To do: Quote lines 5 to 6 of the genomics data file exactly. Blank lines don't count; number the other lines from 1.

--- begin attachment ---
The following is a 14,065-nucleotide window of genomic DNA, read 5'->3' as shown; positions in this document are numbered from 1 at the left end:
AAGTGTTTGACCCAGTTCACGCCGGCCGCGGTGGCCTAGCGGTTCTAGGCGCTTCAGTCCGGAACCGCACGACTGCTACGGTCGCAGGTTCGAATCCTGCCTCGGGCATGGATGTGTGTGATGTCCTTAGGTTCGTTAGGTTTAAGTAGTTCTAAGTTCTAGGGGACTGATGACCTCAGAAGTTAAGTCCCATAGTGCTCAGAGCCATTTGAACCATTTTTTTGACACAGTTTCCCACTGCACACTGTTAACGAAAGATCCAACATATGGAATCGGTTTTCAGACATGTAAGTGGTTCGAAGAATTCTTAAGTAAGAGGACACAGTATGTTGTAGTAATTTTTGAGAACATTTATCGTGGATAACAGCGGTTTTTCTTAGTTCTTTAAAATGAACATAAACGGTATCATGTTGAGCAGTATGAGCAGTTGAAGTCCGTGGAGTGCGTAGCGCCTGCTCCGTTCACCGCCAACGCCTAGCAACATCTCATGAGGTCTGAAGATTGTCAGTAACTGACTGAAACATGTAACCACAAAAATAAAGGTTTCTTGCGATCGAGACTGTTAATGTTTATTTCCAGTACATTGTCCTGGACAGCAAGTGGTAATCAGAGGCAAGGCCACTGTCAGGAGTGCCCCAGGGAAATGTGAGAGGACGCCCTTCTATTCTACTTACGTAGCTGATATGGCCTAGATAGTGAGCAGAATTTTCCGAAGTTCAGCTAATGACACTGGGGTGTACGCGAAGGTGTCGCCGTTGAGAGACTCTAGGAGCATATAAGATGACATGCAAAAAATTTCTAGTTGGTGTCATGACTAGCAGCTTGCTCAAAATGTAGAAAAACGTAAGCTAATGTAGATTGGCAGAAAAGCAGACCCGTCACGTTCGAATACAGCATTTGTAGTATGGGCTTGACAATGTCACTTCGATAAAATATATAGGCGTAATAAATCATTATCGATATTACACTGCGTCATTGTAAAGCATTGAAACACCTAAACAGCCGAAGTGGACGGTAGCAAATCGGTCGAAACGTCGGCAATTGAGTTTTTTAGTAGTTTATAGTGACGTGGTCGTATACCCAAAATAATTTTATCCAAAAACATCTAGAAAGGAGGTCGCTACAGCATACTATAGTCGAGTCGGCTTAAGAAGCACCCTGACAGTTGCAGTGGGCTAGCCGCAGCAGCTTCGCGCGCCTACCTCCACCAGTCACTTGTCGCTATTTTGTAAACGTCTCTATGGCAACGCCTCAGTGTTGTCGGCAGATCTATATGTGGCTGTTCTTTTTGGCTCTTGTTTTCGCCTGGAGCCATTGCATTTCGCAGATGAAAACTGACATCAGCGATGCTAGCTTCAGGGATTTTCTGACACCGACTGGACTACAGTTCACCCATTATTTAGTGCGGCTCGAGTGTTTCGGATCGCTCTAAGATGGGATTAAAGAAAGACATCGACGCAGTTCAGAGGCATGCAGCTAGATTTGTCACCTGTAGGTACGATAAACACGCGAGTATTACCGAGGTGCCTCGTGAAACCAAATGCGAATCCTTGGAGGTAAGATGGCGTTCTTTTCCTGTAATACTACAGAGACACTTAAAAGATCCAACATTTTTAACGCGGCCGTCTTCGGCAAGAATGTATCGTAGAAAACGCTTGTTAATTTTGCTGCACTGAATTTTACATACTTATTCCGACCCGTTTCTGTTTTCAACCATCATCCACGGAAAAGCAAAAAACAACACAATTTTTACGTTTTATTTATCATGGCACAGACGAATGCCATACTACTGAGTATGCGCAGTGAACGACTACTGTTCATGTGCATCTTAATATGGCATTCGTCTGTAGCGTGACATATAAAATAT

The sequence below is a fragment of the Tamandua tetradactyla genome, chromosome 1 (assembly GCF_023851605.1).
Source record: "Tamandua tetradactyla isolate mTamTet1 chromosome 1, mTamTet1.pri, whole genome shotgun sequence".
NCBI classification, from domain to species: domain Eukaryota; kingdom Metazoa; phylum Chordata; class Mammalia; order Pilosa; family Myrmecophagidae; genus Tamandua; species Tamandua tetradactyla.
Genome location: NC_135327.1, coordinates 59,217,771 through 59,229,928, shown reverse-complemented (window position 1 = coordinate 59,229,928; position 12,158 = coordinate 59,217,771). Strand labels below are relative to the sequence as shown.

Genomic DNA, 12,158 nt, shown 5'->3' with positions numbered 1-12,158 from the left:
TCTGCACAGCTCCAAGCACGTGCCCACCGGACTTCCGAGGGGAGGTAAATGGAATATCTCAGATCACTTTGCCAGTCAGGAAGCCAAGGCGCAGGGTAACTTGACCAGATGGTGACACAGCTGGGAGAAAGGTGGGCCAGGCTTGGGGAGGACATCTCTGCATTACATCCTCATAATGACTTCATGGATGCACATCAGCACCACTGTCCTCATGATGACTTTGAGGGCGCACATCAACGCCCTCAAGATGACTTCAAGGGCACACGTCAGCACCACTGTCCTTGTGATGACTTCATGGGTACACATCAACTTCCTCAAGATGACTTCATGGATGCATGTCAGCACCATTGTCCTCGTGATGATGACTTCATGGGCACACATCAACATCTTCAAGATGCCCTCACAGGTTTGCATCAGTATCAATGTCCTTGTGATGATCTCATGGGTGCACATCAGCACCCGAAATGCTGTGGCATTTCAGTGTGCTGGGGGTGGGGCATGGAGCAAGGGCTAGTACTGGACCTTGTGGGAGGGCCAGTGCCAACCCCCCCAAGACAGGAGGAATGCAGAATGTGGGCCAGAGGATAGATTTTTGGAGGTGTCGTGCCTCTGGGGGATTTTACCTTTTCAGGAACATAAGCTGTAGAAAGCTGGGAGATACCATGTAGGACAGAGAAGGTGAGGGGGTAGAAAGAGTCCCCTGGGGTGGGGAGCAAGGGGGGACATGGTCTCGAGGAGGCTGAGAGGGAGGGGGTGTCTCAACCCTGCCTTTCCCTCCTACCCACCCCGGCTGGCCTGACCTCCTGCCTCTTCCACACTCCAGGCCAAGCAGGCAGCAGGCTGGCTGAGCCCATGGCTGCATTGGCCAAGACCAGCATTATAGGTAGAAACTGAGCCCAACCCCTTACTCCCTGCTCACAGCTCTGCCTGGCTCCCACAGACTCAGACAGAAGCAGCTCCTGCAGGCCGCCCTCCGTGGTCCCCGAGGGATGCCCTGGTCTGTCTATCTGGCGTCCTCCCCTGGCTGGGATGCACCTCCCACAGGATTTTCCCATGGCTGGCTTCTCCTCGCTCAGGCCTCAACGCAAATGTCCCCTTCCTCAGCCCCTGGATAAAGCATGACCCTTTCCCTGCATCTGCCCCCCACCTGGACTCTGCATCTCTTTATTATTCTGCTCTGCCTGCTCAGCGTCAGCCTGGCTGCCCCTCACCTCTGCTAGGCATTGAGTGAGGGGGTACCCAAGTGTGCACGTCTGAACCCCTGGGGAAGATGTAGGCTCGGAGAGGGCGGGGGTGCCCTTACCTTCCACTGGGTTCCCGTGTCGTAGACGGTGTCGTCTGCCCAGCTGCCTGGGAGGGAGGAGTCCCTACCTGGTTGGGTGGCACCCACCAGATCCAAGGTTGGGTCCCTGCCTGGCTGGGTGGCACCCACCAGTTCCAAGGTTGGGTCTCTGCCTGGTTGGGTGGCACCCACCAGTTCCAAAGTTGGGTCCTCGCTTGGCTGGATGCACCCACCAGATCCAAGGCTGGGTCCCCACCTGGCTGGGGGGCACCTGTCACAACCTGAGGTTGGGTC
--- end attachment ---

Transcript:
NCBI classification, from domain to species: domain Eukaryota; kingdom Metazoa; phylum Chordata; class Mammalia; order Pilosa; family Myrmecophagidae; genus Tamandua; species Tamandua tetradactyla.
Genome location: NC_135327.1, coordinates 59,217,771 through 59,229,928, shown reverse-complemented (window position 1 = coordinate 59,229,928; position 12,158 = coordinate 59,217,771). Strand labels below are relative to the sequence as shown.